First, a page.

- I won't
-Go, go, go
-I won't
-Go, go, go
-I won't
I am no one to go
In conversation of forgetting
The sadness of a love gone by...
There in Punta del Este it was great,
but he didn't have a very good head.
I think it was also
because of the situation
that he had to go back
and solve a situation that maybe,
unconsciously, he didn't want to solve.
Who are they?
This one is him with Azeitona.
Mutinho, he was the drummer.
They were the people
who played with him on Vinicius' tour.
Azeitona died, but Mutinho
lives in So Paolo, like Toquinho.
Both of them.
When I arrived in Buenos Aires,
I felt an atmosphere of dread.
A completely besieged place, got it?
An emergency situation, like a war.
There were barricades,
machine guns all the time.
It was like that
wherever you went, got it?
You couldn't walk two steps
without a machine gun above you.
But he liked to play in Buenos Aires.
He knew a lot of people. He knew Piazzola.
We went to meet Piazzola
one night in a restaurant.
But Tenrio wasn't well.
Because for him, a guy who had,
I think, five children,
a wife,
this gave him a lot of worries
in his mind.
We came back from the theater
and we had a dinner
that Vinicius was putting together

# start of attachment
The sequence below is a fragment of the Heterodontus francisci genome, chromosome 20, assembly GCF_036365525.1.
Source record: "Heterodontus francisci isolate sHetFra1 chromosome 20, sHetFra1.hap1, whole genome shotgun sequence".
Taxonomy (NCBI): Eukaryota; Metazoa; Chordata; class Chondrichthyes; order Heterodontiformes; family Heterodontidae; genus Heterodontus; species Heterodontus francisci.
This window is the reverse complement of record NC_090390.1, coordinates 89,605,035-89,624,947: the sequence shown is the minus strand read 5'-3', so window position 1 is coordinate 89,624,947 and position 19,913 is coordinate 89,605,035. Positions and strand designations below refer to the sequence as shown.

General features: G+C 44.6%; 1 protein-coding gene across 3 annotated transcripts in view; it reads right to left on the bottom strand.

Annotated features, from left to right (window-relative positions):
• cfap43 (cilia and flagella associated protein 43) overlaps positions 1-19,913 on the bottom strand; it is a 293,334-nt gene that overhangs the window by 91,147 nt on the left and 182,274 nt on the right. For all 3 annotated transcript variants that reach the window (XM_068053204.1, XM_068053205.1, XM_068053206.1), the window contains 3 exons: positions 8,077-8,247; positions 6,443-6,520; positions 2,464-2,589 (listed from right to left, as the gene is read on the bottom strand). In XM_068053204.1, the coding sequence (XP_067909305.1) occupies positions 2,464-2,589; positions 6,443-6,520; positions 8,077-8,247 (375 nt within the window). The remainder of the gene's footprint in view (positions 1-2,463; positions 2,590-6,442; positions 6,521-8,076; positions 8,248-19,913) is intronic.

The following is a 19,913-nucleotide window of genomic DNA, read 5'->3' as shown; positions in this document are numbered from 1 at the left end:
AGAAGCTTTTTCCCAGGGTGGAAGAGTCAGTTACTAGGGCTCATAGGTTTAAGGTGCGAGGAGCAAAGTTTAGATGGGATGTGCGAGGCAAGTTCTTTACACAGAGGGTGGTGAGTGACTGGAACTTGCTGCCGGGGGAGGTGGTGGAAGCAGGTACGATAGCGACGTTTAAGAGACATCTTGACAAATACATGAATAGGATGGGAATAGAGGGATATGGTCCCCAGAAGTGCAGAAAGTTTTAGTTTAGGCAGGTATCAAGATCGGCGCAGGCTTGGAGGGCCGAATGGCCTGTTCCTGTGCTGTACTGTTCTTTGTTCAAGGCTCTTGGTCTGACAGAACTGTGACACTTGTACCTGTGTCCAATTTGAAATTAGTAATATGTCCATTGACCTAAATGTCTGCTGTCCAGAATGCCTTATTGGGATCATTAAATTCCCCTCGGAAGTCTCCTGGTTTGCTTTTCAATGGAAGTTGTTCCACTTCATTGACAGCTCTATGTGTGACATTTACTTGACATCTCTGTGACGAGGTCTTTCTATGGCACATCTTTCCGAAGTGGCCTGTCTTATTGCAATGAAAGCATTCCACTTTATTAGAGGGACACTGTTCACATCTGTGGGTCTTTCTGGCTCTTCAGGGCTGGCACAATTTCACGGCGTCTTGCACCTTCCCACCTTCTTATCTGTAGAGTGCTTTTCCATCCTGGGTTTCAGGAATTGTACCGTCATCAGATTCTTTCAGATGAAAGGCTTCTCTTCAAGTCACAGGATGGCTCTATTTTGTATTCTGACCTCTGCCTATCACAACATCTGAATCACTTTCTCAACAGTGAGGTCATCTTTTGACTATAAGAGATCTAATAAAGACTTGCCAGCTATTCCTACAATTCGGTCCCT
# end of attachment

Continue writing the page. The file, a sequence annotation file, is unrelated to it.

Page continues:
for the end of the show
in a restaurant that he always went to,
because in the morning
we would leave for Brazil.
And he says, "I'm not going at all."
Then I said,
"Okay, we're not going.
I have a bit of a headache anyway.
Go around the corner."
There was a place that sold sandwiches.
"Bring some and we'll stay here."
It was fine. I was waiting for him.
An hour goes by, two hours...
And nothing.
Tenrio went to the corner
and didn't come back.
Then I started to feel sick,
in a cold sweat.
And the next day...
Well, I didn't sleep all night long.
We all started to look for him.
Then Vinicius said,
"You're going to board."
"I'm not boarding.
I'll stay and he'll show up."
And I stayed there for about three days.
Then Vinicius boarded me on the plane.
"You'll go back
and I'll stay here trying to find him."
I went to live in Petrpolis.
My mother had a country house
and I stayed there.
I spent eight years there.
I was
a little bit in shock for a long time.
I couldn't speak.
I didn't speak for many months.
And then little by little,
I started to get back to my life
and I started doing botanical drawing,
then working with plants.
Nowadays, I'm a botanical illustrator
and people even know me well
for illustrations and everything.
It all happened very quickly.
It was a short time, four months or so.
It was more like a dream that didn't work.
But I loved watching him play.
He sat at the piano
and the world really stopped
and became enchanted when he played,
as if it were an enchantment.
His music encompassed everything.
Tenrio was special.
Very special.
I then asked Malena if anybody
who was investigating Tenrio's death,
a cop, a reporter,
had ever spoken with her.
Never, no one in 30 years.
And I'll tell you why.
Never, no one in 30 years.
Hey, buddy.
Do you have anything to write with?
Yeah, right here in my hand.
-315... 966, 6 again, 9...
-315... 6669.
It's the pay phone at the village
where Carmen lives.
-And here's the big news.
Joo Gilberto has agreed
to talk with you tomorrow.
Thirty minutes, but no recording.
Hey, now you owe me two dinners!
-Oh, my gosh, at least that.